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Coronary Artery Bypass Surgery


Coronary artery disease (CAD), sometimes called coronary heart disease (CHD),  is a condition in which plaque, made up of fat, cholesterol, calcium and other elements in the blood, build up inside the arterial walls of the heart. This is known as atherosclerosis (or hardening of the arteries) and is accelerated by smoking, fatty diets, obesity, diabetes and age. Over time, if not removed, plaque can completely clog arteries restricting necessary blood and oxygen flow to the heart which can cause angina (chest pain) or allow blood clots to form that may lead to a heart attack.

After careful assessment, your doctor will decide if coronary artery bypass grafting (CABG) surgery will be the most beneficial course of action for you. He or she may first try other methods such as cholesterol-lowering medications or angioplasty, a technique where a thin tube with a balloon on the end is weaved through the artery to clean out built up plaque, then a small mesh tube, called a stent, is inserted to keep the artery open.

What is a coronary artery bypass graft (CABG)?

CABG is a surgical procedure performed at New York Methodist and used to re-open narrowed or blocked heart arteries thereby increasing blood flow which helps carry oxygen and nutrients to the heart. People with severe coronary artery disease (CAD) are candidates for CABG particularly if lifestyle changes and/or medications have not helped to restore proper function to the heart.

CABG, sometimes referred to simply as heart bypass surgery, is performed by a cardiothoracic surgeon after consulting with your cardiologist. The operation involves taking a healthy vein or artery from either your leg or inner chest wall and grafting (or attaching) it to the diseased artery. The new vein or artery is then used to bypass (or go around) the blocked section of the artery allowing oxygen-rich blood to flow once again directly to the heart muscle.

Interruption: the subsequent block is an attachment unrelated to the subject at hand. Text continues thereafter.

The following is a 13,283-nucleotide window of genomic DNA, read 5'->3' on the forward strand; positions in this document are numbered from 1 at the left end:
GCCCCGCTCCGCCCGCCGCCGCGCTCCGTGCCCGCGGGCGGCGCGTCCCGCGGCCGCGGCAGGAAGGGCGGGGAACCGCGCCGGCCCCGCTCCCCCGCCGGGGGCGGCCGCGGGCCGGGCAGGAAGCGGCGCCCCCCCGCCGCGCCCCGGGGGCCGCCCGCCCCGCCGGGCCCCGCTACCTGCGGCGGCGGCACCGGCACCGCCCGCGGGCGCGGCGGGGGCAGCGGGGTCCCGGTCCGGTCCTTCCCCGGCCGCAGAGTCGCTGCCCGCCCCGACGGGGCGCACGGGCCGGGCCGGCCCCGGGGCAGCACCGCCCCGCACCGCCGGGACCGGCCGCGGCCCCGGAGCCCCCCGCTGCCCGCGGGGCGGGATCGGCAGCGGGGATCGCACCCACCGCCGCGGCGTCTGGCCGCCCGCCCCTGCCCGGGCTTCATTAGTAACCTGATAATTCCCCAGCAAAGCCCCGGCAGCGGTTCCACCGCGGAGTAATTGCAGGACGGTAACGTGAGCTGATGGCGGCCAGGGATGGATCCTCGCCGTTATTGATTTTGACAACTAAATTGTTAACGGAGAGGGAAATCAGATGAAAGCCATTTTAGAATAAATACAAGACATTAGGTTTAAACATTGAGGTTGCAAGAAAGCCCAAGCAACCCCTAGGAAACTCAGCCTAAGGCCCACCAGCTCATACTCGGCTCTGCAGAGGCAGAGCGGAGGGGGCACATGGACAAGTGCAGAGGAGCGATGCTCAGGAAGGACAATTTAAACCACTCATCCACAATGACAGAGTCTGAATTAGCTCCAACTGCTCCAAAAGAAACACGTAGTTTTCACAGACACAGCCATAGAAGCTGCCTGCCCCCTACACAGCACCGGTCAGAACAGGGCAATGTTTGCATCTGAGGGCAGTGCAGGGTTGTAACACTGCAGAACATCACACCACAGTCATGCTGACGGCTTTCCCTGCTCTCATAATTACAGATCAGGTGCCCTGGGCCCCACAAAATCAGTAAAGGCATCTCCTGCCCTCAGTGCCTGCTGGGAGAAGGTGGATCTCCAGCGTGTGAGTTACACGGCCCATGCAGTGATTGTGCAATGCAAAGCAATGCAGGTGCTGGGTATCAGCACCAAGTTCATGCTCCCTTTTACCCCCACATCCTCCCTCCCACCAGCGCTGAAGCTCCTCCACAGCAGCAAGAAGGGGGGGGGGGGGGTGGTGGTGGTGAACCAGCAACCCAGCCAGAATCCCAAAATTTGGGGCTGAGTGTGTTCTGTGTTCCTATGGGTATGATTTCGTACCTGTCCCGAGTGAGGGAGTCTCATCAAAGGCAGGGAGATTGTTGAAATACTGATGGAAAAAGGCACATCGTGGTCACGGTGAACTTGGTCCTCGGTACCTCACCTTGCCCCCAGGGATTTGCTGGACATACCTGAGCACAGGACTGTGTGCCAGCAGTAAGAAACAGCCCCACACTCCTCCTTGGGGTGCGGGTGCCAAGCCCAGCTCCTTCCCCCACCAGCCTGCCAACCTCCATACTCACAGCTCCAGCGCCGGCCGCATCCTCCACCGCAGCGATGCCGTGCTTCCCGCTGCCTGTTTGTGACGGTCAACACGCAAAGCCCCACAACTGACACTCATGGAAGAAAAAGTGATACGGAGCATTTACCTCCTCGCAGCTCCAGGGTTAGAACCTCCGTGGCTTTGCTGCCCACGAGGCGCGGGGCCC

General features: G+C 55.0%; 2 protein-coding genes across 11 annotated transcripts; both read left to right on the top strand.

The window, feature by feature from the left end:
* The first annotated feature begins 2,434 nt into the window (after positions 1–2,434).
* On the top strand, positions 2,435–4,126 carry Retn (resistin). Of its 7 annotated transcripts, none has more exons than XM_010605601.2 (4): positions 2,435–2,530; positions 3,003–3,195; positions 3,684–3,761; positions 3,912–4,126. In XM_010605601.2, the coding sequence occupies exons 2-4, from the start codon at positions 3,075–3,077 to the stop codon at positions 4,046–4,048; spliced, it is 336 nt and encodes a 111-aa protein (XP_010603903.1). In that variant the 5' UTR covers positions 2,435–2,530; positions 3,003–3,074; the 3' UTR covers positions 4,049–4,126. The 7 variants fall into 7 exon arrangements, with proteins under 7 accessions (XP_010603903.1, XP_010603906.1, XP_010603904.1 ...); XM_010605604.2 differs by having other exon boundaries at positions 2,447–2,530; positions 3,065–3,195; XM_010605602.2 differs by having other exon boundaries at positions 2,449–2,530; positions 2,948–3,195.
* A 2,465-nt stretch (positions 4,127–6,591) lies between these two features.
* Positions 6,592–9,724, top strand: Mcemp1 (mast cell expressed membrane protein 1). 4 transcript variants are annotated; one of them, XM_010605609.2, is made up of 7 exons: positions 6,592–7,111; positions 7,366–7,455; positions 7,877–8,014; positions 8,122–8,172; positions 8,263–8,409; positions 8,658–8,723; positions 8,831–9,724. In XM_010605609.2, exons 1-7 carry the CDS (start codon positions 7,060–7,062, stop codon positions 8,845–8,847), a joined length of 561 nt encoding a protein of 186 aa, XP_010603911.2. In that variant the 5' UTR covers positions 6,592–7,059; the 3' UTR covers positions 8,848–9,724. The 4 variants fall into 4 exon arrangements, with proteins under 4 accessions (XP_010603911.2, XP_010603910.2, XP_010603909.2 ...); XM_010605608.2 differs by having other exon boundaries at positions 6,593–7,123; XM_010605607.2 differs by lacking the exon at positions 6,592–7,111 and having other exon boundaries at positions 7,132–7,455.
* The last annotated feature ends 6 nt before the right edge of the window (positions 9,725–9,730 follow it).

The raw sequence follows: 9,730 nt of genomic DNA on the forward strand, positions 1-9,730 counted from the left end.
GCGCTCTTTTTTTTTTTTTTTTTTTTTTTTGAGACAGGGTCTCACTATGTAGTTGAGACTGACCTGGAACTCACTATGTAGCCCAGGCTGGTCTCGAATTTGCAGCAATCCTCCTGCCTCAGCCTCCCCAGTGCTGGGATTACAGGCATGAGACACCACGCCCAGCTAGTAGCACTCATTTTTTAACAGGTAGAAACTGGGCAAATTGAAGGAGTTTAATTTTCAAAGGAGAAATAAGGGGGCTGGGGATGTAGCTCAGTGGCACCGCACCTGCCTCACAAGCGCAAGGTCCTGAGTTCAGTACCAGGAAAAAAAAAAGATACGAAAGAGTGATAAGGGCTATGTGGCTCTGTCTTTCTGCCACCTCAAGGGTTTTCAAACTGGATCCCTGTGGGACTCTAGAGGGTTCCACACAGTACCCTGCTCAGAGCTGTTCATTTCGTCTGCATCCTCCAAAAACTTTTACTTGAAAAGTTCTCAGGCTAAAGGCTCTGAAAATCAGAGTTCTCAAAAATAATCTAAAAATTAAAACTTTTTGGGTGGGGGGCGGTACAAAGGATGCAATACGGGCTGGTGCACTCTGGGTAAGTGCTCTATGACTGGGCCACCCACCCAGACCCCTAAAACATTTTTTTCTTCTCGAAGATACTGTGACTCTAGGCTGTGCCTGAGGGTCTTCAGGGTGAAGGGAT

What are the various types of CABG Surgery?

Today, there are several types of CABG surgery that may be performed and your surgeon will advise which is best for your specific case.

Traditional (or On-Pump) CABG is the most common. It involves opening the chest to expose the heart which is then stopped from beating with medicine while the patient is attached to a cardiopulmonary bypass machine (or heart-lung pump) which circulates purified blood and oxygen through the rest of the body during the operation. This allows the surgical team to perform the bypass on a non-beating heart thereby increasing the stability of the operating field. Up to five major coronary blocked arteries may be bypassed during one operation. After surgery is completed, blood flow is reestablished to the heart and it begins to beat again, usually on its own or through mild electric shock.

Off-Pump CABG surgery is very similar to traditional CABG; however, the heart-lung machine is not used and the heart continues to beat throughout the procedure. By not stopping the heart or using the heart-lung machine, recovery time and the incidence of some complications may be reduced.  At New York Methodist, we also perform off-pump CABG using robot-assisted technology. Robotic surgery provides patients the benefits of a shorter hospital stay and a faster recovery.

The third type of CABG is called Minimally Invasive Direct (or MIDCAB) and is similar to Off-Pump as the heart is not stopped and the heart-lung machine is not used. With this approach, a small incision is created between two ribs on the left side of the chest. Through this small opening, the surgeon will usually create one bypass.

For more information on these procedures, call 718.780.7700.

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